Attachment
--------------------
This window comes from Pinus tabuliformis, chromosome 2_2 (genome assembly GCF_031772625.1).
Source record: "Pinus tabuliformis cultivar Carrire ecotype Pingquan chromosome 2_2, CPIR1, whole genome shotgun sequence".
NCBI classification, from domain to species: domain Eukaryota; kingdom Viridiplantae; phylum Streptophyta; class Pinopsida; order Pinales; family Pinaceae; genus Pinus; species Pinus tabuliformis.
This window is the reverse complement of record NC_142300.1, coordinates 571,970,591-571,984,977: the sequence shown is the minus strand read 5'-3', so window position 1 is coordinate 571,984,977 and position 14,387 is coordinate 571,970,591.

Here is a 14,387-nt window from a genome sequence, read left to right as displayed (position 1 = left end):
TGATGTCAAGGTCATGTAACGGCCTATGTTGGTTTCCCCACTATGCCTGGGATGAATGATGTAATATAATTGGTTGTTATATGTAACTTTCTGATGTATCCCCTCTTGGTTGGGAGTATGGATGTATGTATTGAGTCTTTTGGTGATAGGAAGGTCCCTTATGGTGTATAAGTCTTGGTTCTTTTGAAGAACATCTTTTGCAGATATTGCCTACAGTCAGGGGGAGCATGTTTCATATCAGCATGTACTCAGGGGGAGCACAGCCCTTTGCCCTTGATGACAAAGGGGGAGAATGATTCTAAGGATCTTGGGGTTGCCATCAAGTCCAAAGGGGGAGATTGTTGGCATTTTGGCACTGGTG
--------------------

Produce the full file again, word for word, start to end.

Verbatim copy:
This window comes from Pinus tabuliformis, chromosome 2_2 (genome assembly GCF_031772625.1).
Source record: "Pinus tabuliformis cultivar Carrire ecotype Pingquan chromosome 2_2, CPIR1, whole genome shotgun sequence".
NCBI classification, from domain to species: domain Eukaryota; kingdom Viridiplantae; phylum Streptophyta; class Pinopsida; order Pinales; family Pinaceae; genus Pinus; species Pinus tabuliformis.
This window is the reverse complement of record NC_142300.1, coordinates 571,970,591-571,984,977: the sequence shown is the minus strand read 5'-3', so window position 1 is coordinate 571,984,977 and position 14,387 is coordinate 571,970,591.

Here is a 14,387-nt window from a genome sequence, read left to right as displayed (position 1 = left end):
TGATGTCAAGGTCATGTAACGGCCTATGTTGGTTTCCCCACTATGCCTGGGATGAATGATGTAATATAATTGGTTGTTATATGTAACTTTCTGATGTATCCCCTCTTGGTTGGGAGTATGGATGTATGTATTGAGTCTTTTGGTGATAGGAAGGTCCCTTATGGTGTATAAGTCTTGGTTCTTTTGAAGAACATCTTTTGCAGATATTGCCTACAGTCAGGGGGAGCATGTTTCATATCAGCATGTACTCAGGGGGAGCACAGCCCTTTGCCCTTGATGACAAAGGGGGAGAATGATTCTAAGGATCTTGGGGTTGCCATCAAGTCCAAAGGGGGAGATTGTTGGCATTTTGGCACTGGTG